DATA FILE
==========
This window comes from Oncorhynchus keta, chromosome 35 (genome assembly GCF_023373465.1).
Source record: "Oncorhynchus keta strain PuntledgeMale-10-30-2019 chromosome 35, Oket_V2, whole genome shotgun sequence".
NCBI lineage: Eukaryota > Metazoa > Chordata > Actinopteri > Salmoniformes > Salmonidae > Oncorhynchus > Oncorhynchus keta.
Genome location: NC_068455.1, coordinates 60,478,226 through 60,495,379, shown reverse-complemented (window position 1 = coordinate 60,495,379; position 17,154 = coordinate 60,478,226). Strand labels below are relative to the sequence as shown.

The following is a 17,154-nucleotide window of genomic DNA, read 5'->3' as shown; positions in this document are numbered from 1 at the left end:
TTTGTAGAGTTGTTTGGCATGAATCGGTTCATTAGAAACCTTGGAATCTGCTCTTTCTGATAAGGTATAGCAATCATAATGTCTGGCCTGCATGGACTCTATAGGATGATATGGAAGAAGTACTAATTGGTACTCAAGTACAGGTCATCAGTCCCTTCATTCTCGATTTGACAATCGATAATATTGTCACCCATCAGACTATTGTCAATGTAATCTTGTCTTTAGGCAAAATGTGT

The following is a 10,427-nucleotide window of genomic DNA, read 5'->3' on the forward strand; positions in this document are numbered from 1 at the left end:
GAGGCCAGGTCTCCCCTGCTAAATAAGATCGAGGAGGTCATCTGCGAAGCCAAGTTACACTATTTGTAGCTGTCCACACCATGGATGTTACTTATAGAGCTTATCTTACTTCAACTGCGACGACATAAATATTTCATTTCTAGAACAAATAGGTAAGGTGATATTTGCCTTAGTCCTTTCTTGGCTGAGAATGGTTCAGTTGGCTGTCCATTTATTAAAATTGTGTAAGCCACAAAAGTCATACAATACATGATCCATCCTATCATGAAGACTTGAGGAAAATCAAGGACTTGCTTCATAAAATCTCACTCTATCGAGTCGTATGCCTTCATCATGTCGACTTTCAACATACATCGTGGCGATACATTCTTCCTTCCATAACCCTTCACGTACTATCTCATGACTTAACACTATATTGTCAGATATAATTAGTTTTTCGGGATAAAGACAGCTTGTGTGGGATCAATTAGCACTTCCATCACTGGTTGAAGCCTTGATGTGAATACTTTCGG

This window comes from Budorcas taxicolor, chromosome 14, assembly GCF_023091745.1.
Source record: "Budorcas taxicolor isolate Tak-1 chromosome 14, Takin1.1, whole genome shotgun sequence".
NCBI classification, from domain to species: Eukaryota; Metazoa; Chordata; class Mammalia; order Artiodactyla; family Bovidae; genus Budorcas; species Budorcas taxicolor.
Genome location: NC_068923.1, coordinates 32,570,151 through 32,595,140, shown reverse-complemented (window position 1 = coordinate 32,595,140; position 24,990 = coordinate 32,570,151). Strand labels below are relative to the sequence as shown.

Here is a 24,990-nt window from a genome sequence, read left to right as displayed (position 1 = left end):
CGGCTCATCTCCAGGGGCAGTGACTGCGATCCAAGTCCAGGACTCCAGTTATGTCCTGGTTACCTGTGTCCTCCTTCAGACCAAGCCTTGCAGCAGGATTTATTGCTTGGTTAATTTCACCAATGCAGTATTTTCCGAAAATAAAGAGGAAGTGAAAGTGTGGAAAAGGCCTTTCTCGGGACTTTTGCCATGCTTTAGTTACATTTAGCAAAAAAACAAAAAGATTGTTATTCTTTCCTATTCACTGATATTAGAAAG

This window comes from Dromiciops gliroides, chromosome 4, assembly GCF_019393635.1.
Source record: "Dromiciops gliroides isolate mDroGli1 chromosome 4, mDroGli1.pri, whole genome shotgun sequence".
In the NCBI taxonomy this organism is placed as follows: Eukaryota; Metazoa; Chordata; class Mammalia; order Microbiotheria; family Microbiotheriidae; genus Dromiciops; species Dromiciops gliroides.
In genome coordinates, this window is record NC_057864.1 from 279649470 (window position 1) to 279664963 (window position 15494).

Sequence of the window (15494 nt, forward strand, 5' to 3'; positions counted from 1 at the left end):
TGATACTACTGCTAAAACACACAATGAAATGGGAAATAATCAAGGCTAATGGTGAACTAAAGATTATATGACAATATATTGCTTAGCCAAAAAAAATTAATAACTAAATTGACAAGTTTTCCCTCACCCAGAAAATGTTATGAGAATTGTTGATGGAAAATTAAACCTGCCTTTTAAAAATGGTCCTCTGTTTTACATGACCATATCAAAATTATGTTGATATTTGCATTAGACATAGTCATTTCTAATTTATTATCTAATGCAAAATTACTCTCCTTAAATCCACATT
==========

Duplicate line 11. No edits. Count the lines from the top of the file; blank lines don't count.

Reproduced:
NCBI classification, from domain to species: Eukaryota; Metazoa; Chordata; class Mammalia; order Artiodactyla; family Bovidae; genus Budorcas; species Budorcas taxicolor.